# How does the Diviners Forewarned work?

The Diviners Forewarned SU is:

You can always act in the surprise round even if you fail to make a Perception roll to notice a foe, but you are still considered flat-footed until you take an action. In addition, you receive a bonus on initiative checks equal to 1/2 your wizard level (minimum +1). At 20th level, anytime you roll initiative, assume the roll resulted in a natural 20.

This ability makes us a tough time while playing. The question is actually, what does the diviner knows about the upcoming event? (Let us assume the diviner wins the initiative.)

Let me give you an example:

> GM: "Ok anoying diviner, something is going to happen"
> Diviner: "Hey friends, something is going to happen soon, but I have no idea what. But I have that feeling."
> GM: "Hey diviner, some badass orc hits you with his crossbow"
> Dwarf Barbarian: "Damn Torag, feelings are good for nothing! Let's fight!"


The point is, if this is always be handled as "Hey something is going to happen" this is good for nothing, since you have no idea what is going to happen. Another Starfall? A fireball? A red mantis? On the other hand, if you know what is happening, this would just kill every suprise round functionality for the GM.

Any idea how this can be handled?

## 3 Answers

The ability works exactly like the Anticipate Peril spell, but is active 24/7. The effect is always on, but this vision of danger happens for a a very short time period, enough so you can react quickly to danger, which in the rules is translated as being able to act in the surprise round.

If you decide to roleplay the insight from the future (and you don't have to, the mechanics are clear on what they do), you could do it during the character's initiative turn in the combat.

In most situations, the character will be able to act even when others cannot, due to his short vision that prepares him for danger/combat, that doesn't mean he has enough time to warn the others (that is the domain of divination spells or the Alarm spell), because the ability does not say he has the option to warn others and grant them any kind of initiative or surprise benefit from his ability.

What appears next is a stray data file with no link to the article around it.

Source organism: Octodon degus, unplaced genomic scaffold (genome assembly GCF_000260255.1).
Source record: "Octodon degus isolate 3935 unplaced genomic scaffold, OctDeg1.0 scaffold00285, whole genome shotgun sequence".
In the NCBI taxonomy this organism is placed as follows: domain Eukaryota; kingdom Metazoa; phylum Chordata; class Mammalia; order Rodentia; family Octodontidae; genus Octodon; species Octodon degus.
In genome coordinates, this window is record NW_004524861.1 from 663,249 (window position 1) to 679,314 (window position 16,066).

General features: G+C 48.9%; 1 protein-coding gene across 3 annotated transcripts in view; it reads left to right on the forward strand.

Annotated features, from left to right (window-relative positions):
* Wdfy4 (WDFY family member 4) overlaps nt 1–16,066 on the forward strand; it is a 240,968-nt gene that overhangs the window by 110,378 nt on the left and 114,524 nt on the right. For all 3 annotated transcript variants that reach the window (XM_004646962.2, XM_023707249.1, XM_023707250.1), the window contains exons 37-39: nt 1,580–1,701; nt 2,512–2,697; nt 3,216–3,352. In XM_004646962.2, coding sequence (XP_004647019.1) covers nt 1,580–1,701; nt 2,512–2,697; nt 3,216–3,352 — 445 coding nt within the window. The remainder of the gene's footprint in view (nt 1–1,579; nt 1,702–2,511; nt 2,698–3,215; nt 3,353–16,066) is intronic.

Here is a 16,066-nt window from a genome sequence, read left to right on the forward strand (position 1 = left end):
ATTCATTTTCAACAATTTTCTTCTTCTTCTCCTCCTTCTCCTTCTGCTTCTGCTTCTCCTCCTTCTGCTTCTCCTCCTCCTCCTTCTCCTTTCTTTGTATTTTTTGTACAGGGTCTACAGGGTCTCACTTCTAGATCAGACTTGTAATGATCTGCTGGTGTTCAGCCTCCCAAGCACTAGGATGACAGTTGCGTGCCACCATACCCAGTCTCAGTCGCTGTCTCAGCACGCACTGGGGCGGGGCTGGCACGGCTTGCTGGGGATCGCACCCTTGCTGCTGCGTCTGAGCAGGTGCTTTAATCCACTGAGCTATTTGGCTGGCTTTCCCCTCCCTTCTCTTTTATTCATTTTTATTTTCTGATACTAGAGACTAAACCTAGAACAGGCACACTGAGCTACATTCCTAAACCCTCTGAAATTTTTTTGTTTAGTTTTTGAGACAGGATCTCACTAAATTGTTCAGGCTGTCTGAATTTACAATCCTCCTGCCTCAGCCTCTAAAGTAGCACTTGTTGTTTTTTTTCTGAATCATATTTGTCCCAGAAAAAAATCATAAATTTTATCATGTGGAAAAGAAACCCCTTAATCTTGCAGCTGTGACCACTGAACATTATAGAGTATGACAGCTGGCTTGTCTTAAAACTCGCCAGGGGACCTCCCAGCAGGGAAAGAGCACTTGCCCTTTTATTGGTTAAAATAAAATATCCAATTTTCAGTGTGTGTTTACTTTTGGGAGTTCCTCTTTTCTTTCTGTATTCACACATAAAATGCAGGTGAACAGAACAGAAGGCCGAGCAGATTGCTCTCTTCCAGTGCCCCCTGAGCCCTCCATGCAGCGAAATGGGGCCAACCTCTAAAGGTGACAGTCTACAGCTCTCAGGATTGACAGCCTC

Also remember that speaking is a Free Action, and that by the rules, you can only make free actions during your own turn.

For instance, this is how i would do it: Combat happens (a bunch of orcs tried to ambush the group), we check to see who is surprised (the diviner automatically pass), but another character also passes (he saw the bushes moving suspiciously or was simply on alert).

If the diviner acts before the other character, he could yell to others about his vision, but that doesn't mean they are unsurprised (as the ability does not grant that effect to others). He also could make his knowledge check and warn others of possible dangers (hey, that is a medusa, avert your eyes!), but normally that has to be done during his action.

If the other character acts before the diviner, that means his awareness was even quicker than the diviner's vision. Or that the diviner was simply too slow to react to his vision, maybe he was still seeing things that are not there while the orcs attacked the group.

• +1 for reminding that you can't generally speak out of turn since it's a (Free) Action – Ifusaso May 27 '17 at 23:02

Your GM doesn't need to RP the actual forewarning if they don't want to; if they do, it seems to function as more of 'spidey sense'. The character would know to whip out his weapon, spellbook, or cast a spell at a time when others may have been oblivious.

You would all roll the necessary rolls (stealth, bluff, perception, sense motive, etc) then Initiative because you're being ambushed (or you wouldn't have a Surprise round). The Diviner acts on their rolled Initiative in the surprise round but they don't have time to warn anyone, or if they do it's not enough to prepare them any more than someone who passed their Perception saying 'look at that orc in the shadows'.

• With emphasis on "you're being ambushed (or you wouldn't have a Surprise round)." Surprise rounds only happen when one side is lying in wait for the other. During your basic "kick in the door" encounter, the diviner is no better off than anyone else. – PlutoThePlanet May 26 '17 at 18:58

Not every situation needs to give him a forewarning or a special "warning session". The ability has a mechanical way to handle it and it works well enough. Some GM (myself) hate using the surprise round mechanics because they are wonky, but with a diviner, that character gets an opportunity to do something before it "goes down". If he uses that action to talk about his feelings, rather than throw up some type of protection spell - such as mage armor or shield - then that's it.

Also, remember that not all combats start with a surprise round.

However, if the GM wishes to use this to foreshadow event or as a plot hook or as a way to nudge you forward, then that discussion is different.